Pediatric Chronic Cough
When your child has a cough that doesn’t seem to go away, Children’s Health℠ experts are here to help you get to the bottom of it. Cough is one of the most common symptoms in children. A cough is considered chronic when it lasts more than four weeks.
What is a Pediatric Chronic Cough?
A cough is a reflex to clear the airways of irritants, infections or mucous in the respiratory tract. While it’s not unusual to have a cough multiple times throughout the year, when it interferes with everyday activities and/or sleep or lasts more than a month, your child’s pediatrician will want to find out the root cause.
What are the different types of Pediatric Chronic Cough?
Coughs can be categorized as “wet” or “dry” depending on what type of illness causes them.
A wet cough is a productive cough that brings up mucous. Many children have difficulty coughing the mucous all the way out, however, and will often cough it up to the level of the throat and then swallow it, where it will be passed through the gastrointestinal tract.
A dry cough doesn’t produce mucous and feels more like an irritation or tickle in the throat. One type of dry cough is a “barking cough,” which can be caused by croup (a viral infection that causes swelling of the vocal cords), allergies or acid reflux. Some parents describe the cough as sounding like a seal’s bark.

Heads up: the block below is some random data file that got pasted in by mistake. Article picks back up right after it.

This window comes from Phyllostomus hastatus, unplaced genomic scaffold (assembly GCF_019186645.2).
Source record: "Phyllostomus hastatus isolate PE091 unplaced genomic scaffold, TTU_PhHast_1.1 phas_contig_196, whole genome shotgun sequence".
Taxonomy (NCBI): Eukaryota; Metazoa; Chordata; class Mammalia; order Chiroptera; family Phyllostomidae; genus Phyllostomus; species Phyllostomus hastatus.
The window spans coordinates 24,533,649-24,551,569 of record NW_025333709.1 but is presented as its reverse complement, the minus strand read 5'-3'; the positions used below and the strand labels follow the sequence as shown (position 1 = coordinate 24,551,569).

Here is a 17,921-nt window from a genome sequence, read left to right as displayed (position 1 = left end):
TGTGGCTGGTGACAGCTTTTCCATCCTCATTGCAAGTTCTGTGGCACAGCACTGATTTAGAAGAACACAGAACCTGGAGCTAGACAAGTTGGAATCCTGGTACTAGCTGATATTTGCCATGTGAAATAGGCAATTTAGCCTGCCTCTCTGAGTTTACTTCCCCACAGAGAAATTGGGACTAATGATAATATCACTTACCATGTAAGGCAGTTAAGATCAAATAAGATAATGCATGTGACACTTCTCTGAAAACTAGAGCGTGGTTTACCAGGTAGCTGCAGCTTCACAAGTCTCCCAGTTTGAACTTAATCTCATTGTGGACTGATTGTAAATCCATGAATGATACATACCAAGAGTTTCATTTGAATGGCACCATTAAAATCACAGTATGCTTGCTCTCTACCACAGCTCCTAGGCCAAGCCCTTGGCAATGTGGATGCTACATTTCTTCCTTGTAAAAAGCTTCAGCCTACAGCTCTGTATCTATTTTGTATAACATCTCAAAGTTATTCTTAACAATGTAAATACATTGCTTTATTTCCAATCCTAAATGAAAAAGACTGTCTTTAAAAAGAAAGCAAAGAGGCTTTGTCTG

How is Pediatric Chronic Cough diagnosed?
Your child’s health care provider will listen to the type of cough and ask questions about it to narrow the causes. They will want to know:
- How it sounds
- How long it's been going on
- What triggers it or makes it better
- When it occurs
- Whether it's been treated yet with any medications
- Whether someone in the house smokes
What are the causes of Pediatric Chronic Cough?
Viral infections, including colds, are the most common cause of a cough. Bacterial infections, such as bacterial bronchitis and sinusitis, can also cause a chronic cough. Sometimes a cough lasting more than a month is simply due to back-to-back viral infections, especially during the fall and winter seasons.
Whooping Cough is another infection that can cause a chronic cough. Pertussis is characterized by coughing spells ending with a deep breath that makes a “whooping” sound. Babies and young children may not produce the whooping sound and may have only the coughing fits, or rarely, have pauses in breathing or turning blue.
Cough occurs in response to airway irritants or inflammation. Cough due to asthma is most commonly triggered by exercise, cold air, weather changes or exposure to airway irritants, such as secondhand smoke or other strong smells (perfumes, cleaning supplies).
Cough occurs due to postnasal drip (mucous from the nose draining down the back of the throat) or from irritated or swollen airways. Allergies tend to flare in spring and fall, depending on what a child is allergic to, but can occur year-around due to allergens like dust mites, cat and dog dander.
Also called gastroesophageal reflux disease [GERD] or heartburn - When stomach acid comes back up from the stomach, it irritates the throat and can cause a cough. Reflux is typically worst at night or right after a meal.
Exposure to secondhand smoke or other household chemicals can lead to coughing even in otherwise healthy children.
Pneumonia can be bacterial or viral, and is usually diagnosed on a chest X-ray.